There’s no need to sacrifice curb appeal to save water. We rounded up some of our favorite low-water ideas—from check dams to dry streams to drought-tolerant plants that look like sculpture in a landscape—to make your garden feel friendly to both the environment and passersby.
Landscape architect Christine Ten Eyck turned to an ancient technique for conserving water when she built check dams in tiered garden beds (shown) in her front garden in Austin, Texas.
How do check dams work? First used in dry climates in North Africa in Roman or pre-Roman times, check dams—temporary barriers such as rocks that cause water to pool—slow the rate of runoff and instead direct rainwater flow toward garden plants.
Check dams are particularly effective in sloped gardens where the force of gravity can be counted on to direct water flow. (Ten Eyck’s house sits eight feet higher than the street.)
Ground cover is essential in exposed areas for retaining moisture and preventing soil erosion. Drought tolerant succulents such as Sempervivum thrive in an informal setting like this.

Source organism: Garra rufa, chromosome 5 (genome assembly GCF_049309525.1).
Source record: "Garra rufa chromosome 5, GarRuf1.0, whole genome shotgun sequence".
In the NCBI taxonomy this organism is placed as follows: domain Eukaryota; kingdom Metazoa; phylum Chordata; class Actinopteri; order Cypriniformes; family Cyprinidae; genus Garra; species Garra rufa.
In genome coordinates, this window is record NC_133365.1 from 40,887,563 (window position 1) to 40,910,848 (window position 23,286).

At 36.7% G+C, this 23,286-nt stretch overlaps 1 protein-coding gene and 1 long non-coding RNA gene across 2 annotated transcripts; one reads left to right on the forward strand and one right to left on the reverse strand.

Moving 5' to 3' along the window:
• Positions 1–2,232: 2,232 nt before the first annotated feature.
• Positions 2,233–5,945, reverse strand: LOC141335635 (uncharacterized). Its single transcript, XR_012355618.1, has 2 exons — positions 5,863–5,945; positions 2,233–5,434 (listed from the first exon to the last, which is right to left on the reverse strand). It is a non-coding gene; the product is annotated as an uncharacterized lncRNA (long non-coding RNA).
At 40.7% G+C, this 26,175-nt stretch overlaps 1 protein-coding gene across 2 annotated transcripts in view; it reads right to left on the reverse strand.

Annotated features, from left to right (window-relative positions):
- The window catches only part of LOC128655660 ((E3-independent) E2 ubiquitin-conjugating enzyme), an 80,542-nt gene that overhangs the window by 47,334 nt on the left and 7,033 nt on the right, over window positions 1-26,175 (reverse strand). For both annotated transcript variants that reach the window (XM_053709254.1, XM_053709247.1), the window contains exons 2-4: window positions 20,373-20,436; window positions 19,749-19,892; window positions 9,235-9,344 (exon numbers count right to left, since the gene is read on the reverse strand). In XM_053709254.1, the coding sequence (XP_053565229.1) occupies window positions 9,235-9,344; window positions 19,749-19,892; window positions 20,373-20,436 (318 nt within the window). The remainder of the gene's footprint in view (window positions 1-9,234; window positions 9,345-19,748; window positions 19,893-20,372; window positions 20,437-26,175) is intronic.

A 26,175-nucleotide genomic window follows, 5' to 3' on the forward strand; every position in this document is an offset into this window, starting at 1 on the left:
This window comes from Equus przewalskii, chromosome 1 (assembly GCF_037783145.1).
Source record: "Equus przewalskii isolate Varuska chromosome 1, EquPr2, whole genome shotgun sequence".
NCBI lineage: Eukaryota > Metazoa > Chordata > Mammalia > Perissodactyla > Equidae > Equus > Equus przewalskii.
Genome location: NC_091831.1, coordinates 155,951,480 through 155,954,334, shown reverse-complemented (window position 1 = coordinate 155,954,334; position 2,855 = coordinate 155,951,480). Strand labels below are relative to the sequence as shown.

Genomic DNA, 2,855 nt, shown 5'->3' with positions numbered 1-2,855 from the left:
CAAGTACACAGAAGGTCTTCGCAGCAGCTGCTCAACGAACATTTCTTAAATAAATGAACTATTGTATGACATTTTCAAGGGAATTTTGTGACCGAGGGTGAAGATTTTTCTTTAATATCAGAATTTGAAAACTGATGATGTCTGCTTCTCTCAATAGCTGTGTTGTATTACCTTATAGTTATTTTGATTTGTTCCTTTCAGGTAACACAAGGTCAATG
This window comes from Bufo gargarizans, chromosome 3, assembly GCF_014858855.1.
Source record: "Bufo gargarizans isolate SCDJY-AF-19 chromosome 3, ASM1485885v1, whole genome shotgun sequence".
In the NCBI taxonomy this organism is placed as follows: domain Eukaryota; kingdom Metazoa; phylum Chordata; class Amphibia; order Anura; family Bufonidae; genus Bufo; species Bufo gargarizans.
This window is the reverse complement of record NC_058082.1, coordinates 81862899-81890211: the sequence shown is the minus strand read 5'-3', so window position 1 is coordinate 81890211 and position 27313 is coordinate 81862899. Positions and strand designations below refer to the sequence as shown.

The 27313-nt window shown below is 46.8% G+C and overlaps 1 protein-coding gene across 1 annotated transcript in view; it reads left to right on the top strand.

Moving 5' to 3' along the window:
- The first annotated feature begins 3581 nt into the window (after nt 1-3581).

At the Gallica vineyard, a dry creek made of smooth river rocks serves a dual purpose: It directs the flow of rainwater and creates a striking visual element in the landscape. Edging the dry creek are grasses (clumps of Carex comans ‘Amazon Mist’) and deep purple drifts of Teucrium cossonii ‘Majoricum’.
Soft underfoot, decomposed granite comes in soft, natural colors—shades of gray and tan, mostly—and allows rainwater to percolate into the water table below. See more in our curated design guide to Gravel 101 and in Hardscaping 101: Decomposed Granite.
A wooden-plank trestle table draws the eye to the center of a grove, creating a focal point that makes the landscape feel endless—and endlessly green. Instead of placing furniture at the perimeter of the garden where it creates a visual boundary, site seating and dining areas in an open spot.
“Silver- and felty-leafed plants do well in drought, with Verbascum providing height here. Deep color thrives in a harsh environment, in the form of blue-purple Agastache, globes of Echinops, and salvia,” writes our contributor Kendra Wilson.
A focal plant—such as a potted succulent, like euphorbia, in front of a high hedge of mature ivy—adds a layer of texture and warmth to a gravel courtyard.
For more ideas, see Specimen Trees: Are They Worth It?
Succulents as Art
A vertical garden of succulents creates a focal point on a fence or facade without requiring more than a few inches of depth.
If you’re designing a water-wise garden or adding water-saving features to an existing landscape, start with our Hardscape 101 design guides, including River Rocks 101 and The New Gravel Backyard. For more reading, see: